Some food allergies can be severe, causing life-threatening reactions known as anaphylaxis. Anaphylaxis is treated with intramuscular injection of adrenaline (epinephrine) e.g. EpiPen® / EpiPen® Jr.
Mild to moderate symptoms of food allergy include:
- swelling of face, lips and/or eyes
- hives or welts on the skin
- abdominal pain, vomiting.
Signs of a severe allergic reaction (anaphylaxis) to foods include:
- difficult/noisy breathing
- swelling of tongue
- swelling/tightness in throat
- difficulty talking and/or hoarse voice
- wheeze or persistent cough
- persistent dizziness and/or collapse
- pale and floppy (in young children).
Anaphylaxis is a medical emergency so call triple zero (000) and follow your First Aid Anaphylaxis Plan.
Allergy testing using skin prick tests or blood tests for allergen specific IgE helps your doctor confirm what substances you are allergic to, so that appropriate advice can be given.
Allergy testing is usually performed on children with suspected allergic rhinitis (hay fever), asthma or allergic reactions to insects or foods. In people with allergic rhinitis or asthma, allergy testing usually includes house dust mite, cat and dog dander (or other animals if contact occurs), mould spores, pollen from relevant grasses, weeds or trees and in some cases, occupational allergens. Testing can also be used to confirm suspected allergies to foods, stinging insects and some medicines.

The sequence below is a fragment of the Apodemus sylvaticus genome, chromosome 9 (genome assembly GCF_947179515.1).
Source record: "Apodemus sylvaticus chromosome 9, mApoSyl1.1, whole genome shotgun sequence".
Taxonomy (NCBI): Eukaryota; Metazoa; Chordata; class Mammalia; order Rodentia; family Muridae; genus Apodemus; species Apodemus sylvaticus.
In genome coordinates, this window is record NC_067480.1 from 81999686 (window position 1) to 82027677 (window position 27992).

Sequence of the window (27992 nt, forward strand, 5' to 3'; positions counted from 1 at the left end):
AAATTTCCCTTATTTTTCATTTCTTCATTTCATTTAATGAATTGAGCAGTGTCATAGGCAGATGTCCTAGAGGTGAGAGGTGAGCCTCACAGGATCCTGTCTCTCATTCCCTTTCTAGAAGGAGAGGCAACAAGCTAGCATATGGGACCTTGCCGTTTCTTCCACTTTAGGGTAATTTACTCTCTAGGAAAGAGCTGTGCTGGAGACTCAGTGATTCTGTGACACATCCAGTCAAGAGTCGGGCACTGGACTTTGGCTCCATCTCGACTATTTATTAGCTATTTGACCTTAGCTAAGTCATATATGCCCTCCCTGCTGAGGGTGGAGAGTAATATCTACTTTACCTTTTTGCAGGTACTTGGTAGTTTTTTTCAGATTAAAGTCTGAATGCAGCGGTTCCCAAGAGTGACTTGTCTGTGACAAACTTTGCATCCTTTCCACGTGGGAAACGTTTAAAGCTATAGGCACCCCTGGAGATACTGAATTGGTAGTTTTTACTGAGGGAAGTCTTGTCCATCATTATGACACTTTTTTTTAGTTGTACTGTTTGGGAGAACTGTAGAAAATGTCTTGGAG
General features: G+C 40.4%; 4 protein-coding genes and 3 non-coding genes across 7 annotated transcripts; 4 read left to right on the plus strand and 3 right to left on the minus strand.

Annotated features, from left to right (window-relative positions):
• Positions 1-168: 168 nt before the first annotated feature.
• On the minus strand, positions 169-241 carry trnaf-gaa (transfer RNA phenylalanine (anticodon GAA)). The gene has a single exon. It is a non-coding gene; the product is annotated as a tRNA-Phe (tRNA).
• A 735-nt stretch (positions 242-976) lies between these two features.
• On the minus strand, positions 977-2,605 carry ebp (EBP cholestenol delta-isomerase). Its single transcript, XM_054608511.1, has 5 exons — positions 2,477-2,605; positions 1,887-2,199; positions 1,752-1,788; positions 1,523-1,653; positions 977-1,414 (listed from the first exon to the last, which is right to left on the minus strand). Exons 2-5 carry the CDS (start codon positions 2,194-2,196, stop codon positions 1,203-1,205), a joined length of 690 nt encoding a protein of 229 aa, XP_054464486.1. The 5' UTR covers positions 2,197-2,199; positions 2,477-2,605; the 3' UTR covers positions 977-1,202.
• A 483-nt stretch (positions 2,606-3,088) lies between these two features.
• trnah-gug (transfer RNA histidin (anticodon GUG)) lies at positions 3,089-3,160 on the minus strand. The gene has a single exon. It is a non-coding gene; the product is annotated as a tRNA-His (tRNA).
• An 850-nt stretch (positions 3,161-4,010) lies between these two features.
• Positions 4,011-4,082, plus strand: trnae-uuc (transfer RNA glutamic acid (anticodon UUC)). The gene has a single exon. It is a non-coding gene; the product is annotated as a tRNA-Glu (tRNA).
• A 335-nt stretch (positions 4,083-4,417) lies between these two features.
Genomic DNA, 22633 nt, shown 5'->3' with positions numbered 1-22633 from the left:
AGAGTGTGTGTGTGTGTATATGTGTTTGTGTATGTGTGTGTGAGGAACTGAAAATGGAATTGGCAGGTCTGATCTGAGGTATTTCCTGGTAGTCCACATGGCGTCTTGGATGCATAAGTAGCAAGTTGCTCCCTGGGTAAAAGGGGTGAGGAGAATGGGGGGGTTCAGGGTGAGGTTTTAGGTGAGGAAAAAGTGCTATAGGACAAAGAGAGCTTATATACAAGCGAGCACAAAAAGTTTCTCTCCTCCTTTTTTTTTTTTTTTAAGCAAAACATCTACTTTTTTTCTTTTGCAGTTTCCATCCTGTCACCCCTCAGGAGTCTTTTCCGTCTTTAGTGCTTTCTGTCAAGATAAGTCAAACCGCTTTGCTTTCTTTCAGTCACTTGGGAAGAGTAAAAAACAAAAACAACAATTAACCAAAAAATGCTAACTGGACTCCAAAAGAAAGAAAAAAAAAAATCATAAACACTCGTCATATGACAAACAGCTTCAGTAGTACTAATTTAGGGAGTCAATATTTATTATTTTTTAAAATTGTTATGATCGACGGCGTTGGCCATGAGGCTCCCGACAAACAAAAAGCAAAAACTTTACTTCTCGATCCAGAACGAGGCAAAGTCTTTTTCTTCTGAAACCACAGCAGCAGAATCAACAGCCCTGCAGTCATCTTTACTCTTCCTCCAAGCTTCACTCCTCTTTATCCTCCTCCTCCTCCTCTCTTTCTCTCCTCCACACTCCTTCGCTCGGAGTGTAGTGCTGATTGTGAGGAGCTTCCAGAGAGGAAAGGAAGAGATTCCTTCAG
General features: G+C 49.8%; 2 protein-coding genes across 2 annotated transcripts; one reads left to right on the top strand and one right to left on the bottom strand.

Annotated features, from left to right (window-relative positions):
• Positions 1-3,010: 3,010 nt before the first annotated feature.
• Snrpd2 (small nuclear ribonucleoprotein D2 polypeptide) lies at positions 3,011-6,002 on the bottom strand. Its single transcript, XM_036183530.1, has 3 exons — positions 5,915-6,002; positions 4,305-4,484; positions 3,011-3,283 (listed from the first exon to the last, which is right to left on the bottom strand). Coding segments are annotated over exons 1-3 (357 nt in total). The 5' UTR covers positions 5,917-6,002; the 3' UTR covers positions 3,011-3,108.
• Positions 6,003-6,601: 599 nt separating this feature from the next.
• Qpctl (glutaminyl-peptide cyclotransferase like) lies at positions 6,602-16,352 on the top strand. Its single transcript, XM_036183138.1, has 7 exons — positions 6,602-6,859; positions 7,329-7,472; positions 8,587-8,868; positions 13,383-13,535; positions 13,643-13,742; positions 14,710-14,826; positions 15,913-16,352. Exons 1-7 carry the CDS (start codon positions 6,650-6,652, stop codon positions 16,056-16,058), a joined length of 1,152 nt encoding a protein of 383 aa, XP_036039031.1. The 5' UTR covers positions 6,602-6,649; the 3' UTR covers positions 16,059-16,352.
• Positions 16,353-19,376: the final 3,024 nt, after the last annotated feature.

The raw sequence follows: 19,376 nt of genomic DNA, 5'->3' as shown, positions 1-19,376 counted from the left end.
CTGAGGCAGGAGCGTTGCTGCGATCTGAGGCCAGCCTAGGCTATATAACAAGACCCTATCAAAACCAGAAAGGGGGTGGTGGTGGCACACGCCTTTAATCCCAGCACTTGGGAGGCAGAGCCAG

Allergy test results cannot be used on their own and must be considered by your child's doctor alongside their clinical history.
A positive skin or blood test for foods does not always mean that your child will have an allergic reaction if they eat the food. Sometimes a food challenge is needed to diagnose the allergy.
There are different types of skin tests. The most common type of skin test to identify allergies is a skin prick test.
In a skin prick test, a small drop of a protein extract (allergen) is placed on the skin (usually the forearm) and a small prick is made in the skin through the drop. The size of the swelling (wheal) is measured after 10- 15 minutes.